Legendary coach David Jeffrey has passionately called on the government to increase financial support to support the development of Irish League football.
The boss of Ballymena United attended the Danske Bank Premier League season opener in Belfast city center on Wednesday evening and expressed regret that the game has not received the support and recognition it deserves.
Jeffrey led Linfield to 31 trophies in his illustrious managerial career before joining the Sky Blues, where he also won the League Cup.
He has no time for those who want to criticize the League, but he believes that it suffers from a lack of political assistance.
“I remember how Irish League football went on during the darkest days in this country and I don’t think it was ever acknowledged by the government or our NI leadership,” said Geoffrey, whose time at the helm of Linfield lasted 17 years. years and three months.
“We can go a lot further with facilities, but wealthy benefactors like Kenny Bruce in Larne or Ali Poor in Glentoran are not so numerous, so we really need central government funding, and if you look at what a club is, like H&W Welders did with their home stadium, if it could be replicated on a larger scale in the Irish league we would be in a much healthier place.
“But every club strives to be better and there is a huge amount of talent in the League.
“There is a strong bond between clubs and communities that are growing.
“We will continue to develop as long as we live within our means. Some clubs have more money than others, but I don’t think we should bemoan this fact.
“We need to continue on the path we are on, and I think the flexibility in the schedule of matches and the emergence of full-fledged football is great.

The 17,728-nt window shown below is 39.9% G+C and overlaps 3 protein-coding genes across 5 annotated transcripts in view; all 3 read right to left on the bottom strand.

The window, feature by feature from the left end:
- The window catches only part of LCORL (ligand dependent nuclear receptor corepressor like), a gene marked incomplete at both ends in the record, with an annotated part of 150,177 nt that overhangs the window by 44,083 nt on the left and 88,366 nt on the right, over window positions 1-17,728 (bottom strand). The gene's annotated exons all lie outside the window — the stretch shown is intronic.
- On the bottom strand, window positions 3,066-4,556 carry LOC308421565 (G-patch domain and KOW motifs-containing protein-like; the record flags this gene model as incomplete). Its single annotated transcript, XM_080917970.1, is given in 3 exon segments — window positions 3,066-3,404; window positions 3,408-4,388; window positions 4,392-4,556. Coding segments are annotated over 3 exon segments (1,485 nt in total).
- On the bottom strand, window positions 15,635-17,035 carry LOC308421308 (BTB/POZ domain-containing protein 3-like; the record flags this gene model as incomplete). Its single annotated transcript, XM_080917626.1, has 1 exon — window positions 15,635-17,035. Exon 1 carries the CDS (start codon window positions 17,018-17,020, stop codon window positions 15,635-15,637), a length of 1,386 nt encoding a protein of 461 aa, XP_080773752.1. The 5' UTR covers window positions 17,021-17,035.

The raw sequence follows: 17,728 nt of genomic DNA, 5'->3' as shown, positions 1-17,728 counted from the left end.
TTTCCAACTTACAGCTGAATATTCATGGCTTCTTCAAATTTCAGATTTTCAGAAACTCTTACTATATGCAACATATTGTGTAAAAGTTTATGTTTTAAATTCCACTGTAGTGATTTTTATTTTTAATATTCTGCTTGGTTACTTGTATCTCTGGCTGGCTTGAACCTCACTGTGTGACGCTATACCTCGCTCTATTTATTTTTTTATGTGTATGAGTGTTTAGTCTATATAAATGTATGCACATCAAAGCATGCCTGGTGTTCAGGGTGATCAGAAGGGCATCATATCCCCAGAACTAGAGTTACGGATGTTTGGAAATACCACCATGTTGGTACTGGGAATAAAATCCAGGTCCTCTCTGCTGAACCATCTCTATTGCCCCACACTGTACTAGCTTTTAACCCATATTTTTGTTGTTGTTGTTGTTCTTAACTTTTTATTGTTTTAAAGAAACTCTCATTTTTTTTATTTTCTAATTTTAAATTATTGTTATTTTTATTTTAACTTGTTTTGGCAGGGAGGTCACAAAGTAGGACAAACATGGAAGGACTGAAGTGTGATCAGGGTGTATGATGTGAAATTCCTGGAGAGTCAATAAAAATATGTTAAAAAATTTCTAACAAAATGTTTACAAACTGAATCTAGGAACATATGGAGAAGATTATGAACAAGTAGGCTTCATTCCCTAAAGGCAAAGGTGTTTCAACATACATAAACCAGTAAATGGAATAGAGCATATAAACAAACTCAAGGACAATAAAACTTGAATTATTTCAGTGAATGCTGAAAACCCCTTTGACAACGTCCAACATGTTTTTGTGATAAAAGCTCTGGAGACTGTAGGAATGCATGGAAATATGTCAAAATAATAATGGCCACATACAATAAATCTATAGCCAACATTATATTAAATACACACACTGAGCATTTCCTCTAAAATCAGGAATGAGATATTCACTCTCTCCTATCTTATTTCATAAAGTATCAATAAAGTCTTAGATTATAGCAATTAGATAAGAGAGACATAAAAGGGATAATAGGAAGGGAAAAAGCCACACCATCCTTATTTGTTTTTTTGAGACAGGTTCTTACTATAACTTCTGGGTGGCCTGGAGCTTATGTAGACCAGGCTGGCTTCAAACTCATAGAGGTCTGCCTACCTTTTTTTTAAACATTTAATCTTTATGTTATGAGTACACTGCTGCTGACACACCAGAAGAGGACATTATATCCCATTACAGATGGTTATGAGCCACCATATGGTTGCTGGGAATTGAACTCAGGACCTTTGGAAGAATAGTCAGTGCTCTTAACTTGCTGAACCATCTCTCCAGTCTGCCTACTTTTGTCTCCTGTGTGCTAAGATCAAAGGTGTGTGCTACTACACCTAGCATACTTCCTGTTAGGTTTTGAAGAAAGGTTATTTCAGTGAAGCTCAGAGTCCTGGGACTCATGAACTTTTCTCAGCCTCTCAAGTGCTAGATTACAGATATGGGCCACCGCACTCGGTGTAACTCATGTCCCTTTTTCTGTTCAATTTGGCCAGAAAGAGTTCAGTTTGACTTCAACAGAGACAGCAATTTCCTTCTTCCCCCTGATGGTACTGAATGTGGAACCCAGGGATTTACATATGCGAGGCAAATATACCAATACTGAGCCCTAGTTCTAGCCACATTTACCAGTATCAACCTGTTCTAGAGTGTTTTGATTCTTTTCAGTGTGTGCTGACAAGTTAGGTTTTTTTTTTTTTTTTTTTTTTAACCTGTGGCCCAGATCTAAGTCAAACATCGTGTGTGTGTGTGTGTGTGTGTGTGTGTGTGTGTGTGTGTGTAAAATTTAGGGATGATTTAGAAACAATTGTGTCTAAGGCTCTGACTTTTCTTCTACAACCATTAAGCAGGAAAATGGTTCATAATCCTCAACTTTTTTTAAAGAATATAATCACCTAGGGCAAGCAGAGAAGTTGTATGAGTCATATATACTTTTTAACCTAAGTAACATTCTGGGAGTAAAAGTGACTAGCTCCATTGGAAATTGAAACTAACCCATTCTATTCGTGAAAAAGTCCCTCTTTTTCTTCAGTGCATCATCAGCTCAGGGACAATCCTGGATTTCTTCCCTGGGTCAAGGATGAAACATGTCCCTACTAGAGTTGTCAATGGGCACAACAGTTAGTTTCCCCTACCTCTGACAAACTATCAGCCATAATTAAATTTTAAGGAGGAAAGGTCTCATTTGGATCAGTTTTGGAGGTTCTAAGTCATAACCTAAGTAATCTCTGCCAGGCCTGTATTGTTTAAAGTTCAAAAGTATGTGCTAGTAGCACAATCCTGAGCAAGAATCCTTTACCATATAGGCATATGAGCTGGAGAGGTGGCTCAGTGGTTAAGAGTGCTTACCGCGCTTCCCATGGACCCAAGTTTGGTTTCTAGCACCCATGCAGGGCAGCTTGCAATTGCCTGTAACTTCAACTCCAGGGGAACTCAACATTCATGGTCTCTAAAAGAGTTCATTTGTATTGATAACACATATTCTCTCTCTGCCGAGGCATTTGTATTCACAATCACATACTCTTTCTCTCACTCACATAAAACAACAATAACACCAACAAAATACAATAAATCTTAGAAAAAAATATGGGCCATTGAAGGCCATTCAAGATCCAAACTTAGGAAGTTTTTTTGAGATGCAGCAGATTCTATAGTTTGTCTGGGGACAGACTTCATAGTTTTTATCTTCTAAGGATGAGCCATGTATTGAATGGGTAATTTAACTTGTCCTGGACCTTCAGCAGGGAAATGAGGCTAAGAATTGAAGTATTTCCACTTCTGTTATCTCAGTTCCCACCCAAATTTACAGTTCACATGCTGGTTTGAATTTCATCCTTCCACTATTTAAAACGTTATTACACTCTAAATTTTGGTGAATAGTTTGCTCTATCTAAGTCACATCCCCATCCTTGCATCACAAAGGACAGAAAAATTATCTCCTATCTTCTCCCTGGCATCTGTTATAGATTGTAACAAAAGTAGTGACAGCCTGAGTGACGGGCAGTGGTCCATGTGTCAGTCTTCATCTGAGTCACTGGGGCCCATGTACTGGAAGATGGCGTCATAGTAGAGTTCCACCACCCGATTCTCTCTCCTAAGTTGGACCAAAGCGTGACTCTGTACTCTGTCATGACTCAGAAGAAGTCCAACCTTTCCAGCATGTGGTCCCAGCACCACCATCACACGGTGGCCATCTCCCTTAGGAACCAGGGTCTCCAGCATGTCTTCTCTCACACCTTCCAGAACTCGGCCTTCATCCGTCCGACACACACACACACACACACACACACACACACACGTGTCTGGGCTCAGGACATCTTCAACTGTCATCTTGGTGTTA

“There will always be people who want to go to England or Scotland to watch football and you can’t get through to them. I don’t have time for naysayers who have never been interested in our game anyway. What we are seeing is an increase in attendance and an increase in the number of families and young people coming to the games.
“The standard is also off the charts, and our game is real – it means something to the players and fans. More young players are moving into professional games across the ocean, Kofi Ballmer hopefully will be next and this in turn could benefit the national team so supporting the Irish Football Association is also important.
“Look how Conor McMenamin gets called up for the national team. He thrived in the Irish League and the bottom line is that this league is better than people think.
“And there are still a lot of young people who are able to make moves because the level of play and coaching are improving.”
Football League Northern Ireland CEO Gerard Lawlor echoed these sentiments.
“I agree that the lack of investment stops the development of the game,” he said. “The Irish Football Association, with whom we work closely, shares our disappointment at the lack of stadium funding as we want more families to come to the games.
“We want more young people and women to enjoy our matchdays and that will happen as we improve conditions. This is a huge challenge. Hopefully one day football will get much more than the promised £36m.
“Hopefully one of our teams will soon advance to the group stage of European football which will take our game to the next level, so we need to keep up with each other and also not leave the clubs behind.
“It is important that all clubs can develop together and that is not always easy. There is good camaraderie between the clubs and we need to continue to work together.”